In the most basic context, metadata means “data about data.” What about when we talk about self publishing—what is metadata?
When was the last time you went to the library, pulled out one of the card catalog drawers and rifled through the 3×5 cards printed with the information of each, individual book in the library?
For most, the concept is archaic, replaced by modern technology. With a simple search query and the click of a button, readers can find any book they want to read.
As a self-published author, the interior workings behind that simple search are of the utmost importance. Without understanding how search results are found and presented to readers, you cannot expect your book to find its way into many hands.
The key to understanding? You guessed it: metadata.
What is metadata?
The most common three pieces of metadata for your book are exactly how you would expect a reader to find your book:
For example, if you were searching for my first novel, the metadata would look like this:
- Gambit of the Glass Crowns
- Volume One of The Sundered Kingdoms Trilogy
- Ethan Risso
The next three are included on the copyright page of your book. As the author, you are more familiar with these than most readers.
- Format (ebook, trade paper, etc.)
- Publication Date
Overall, those are fairly simple. However, what if a reader does not specifically search for your book? I think we can all agree, most readers will not. That is where the bulk of the information you provide for your metadata comes into play.
Searching and Metadata
When you upload your book to Kindle Direct Publishing, Nook Press, Createspace, etc., you are presented with a form to fill out the information about your book. You will find a similar form also needs to be filled out if you submit your book to any existing catalogs, contests, etc. The content you provide by filling in these forms is your metadata.
When someone searches online for a book to read, it is the metadata you provided in these forms that the search engine will use to recognize whether or not your book is related to the search terms. This is why it is so important to fill out as much information as you can and to make sure your metadata is correct before you finish uploading your book.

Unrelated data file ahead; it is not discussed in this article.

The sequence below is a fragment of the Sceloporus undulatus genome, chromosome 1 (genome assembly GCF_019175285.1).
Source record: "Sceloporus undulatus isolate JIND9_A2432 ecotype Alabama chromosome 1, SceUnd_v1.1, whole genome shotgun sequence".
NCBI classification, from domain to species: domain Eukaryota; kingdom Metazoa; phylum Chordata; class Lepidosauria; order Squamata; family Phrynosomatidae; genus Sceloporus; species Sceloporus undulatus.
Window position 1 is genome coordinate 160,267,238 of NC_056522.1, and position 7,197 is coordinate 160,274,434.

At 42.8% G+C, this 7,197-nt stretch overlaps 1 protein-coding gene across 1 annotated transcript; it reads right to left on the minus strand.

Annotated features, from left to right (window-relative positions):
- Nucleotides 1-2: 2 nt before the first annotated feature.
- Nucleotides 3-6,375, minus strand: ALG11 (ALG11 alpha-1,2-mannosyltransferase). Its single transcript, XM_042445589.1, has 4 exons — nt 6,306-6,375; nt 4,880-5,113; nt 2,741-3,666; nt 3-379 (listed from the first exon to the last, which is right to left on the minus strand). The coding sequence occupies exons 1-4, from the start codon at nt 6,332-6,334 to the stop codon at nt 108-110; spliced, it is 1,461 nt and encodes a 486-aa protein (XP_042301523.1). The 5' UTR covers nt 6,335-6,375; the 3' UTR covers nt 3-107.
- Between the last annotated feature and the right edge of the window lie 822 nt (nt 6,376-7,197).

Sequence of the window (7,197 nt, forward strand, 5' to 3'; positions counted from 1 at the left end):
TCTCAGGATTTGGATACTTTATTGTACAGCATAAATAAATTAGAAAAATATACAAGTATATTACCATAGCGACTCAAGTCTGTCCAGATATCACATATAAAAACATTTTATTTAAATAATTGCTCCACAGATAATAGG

Keywords or Phrases
There is some confusion for first-time publishers when it comes to keywords. The term is misleading, as it is not often you use only one word. Instead, the most accurate descriptive phrases for your book might contain two or more words—although it’s best not to use exceedingly long phrases.
The best places to insert your keywords when creating your metadata would be your title, subtitle, and description. Other than those, most of the other information included in your metadata will be related to the properties of the book itself: page count, physical size, weight, etc.
This is not a step to rush through. Take time to do research on your audience. What are the terms they search for most frequently?
While doing the research and creating your metadata might seem like a boring chore, it is one of the most important steps during the publication process. A well written description utilizing your keywords and properly written metadata will see your book rise above the glut of books published every year.